Two defense experts explore the collision of war, politics, and social media, where the most important battles are now only a click away.
Through the weaponization of social media, the internet is changing war and politics, just as war and politics are changing the internet. Terrorists livestream their attacks, “Twitter wars” produce real‑world casualties, and viral misinformation alters not just the result of battles, but the very fate of nations. The result is that war, tech, and politics have blurred into a new kind of battlespace that plays out on our smartphones.
P. W. Singer and Emerson Brooking tackle the mind‑bending questions that arise when war goes online and the online world goes to war. They explore how ISIS copies the Instagram tactics of Taylor Swift, a former World of Warcraft addict foils war crimes thousands of miles away, internet trolls shape elections, and China uses a smartphone app to police the thoughts of 1.4 billion citizens. What can be kept secret in a world of networks? Does social media expose the truth or bury it? And what role do ordinary people now play in international conflicts?
Delving into the web’s darkest corners, we meet the unexpected warriors of social media, such as the rapper turned jihadist PR czar and the Russian hipsters who wage unceasing infowars against the West. Finally, looking to the crucial years ahead, LikeWar outlines a radical new paradigm for understanding and defending against the unprecedented threats of our networked world.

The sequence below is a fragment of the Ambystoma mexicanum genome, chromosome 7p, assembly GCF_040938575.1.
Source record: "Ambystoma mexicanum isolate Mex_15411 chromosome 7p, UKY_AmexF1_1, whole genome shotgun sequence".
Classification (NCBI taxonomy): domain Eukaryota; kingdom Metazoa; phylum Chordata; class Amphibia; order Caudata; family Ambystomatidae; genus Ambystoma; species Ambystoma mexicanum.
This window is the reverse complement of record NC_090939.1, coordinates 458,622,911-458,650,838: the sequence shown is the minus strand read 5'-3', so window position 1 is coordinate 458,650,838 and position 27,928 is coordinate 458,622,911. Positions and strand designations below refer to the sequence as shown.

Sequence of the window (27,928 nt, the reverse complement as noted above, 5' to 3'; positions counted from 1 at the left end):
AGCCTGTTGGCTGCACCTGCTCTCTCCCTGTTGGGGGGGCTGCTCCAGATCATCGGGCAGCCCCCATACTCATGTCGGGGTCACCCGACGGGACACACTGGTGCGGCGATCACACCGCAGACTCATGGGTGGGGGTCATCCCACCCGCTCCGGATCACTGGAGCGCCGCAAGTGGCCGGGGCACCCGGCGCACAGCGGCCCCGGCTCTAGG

Social media is not just a rancorous gabfest but a literal "battlefield... with real-world consequences," according to this overwrought jeremiad. Singer (coauthor of Ghost Fleet), a contributing editor for Popular Science, and Brooking, a former research fellow at the Council on Foreign Relations, rehash alarming internet phenomena, including the Islamic State's use of social media to recruit followers and post beheading videos, the Russian government's exploitation of social media to manipulate American politics, and the white nationalist movement's dissemination of pernicious ideas. The authors' survey is wide-ranging, but doesn't really support their argument that "online information itself a kind of weapon" posing dire threats to democracy. Their scattershot brief bundles serious issues, like the Chinese government's arrests of online dissidents, with trivialities like the "memetic warfare" of Pepe the Frog cartoons; mostly their evidence just illustrates the banal truth that, like every communications technology, social media is used to spread propaganda. Worse, the authors' militarized rhetoric underpins their calls for "legal action to limit the effects of poisonous super-spreaders" and for companies like Facebook, Twitter, and YouTube to "police" the "dangerous speech" on their platforms and act as "the arbiters of truth." Readers who value free speech may be dismayed at the authors' conflation of words with warfare.)\n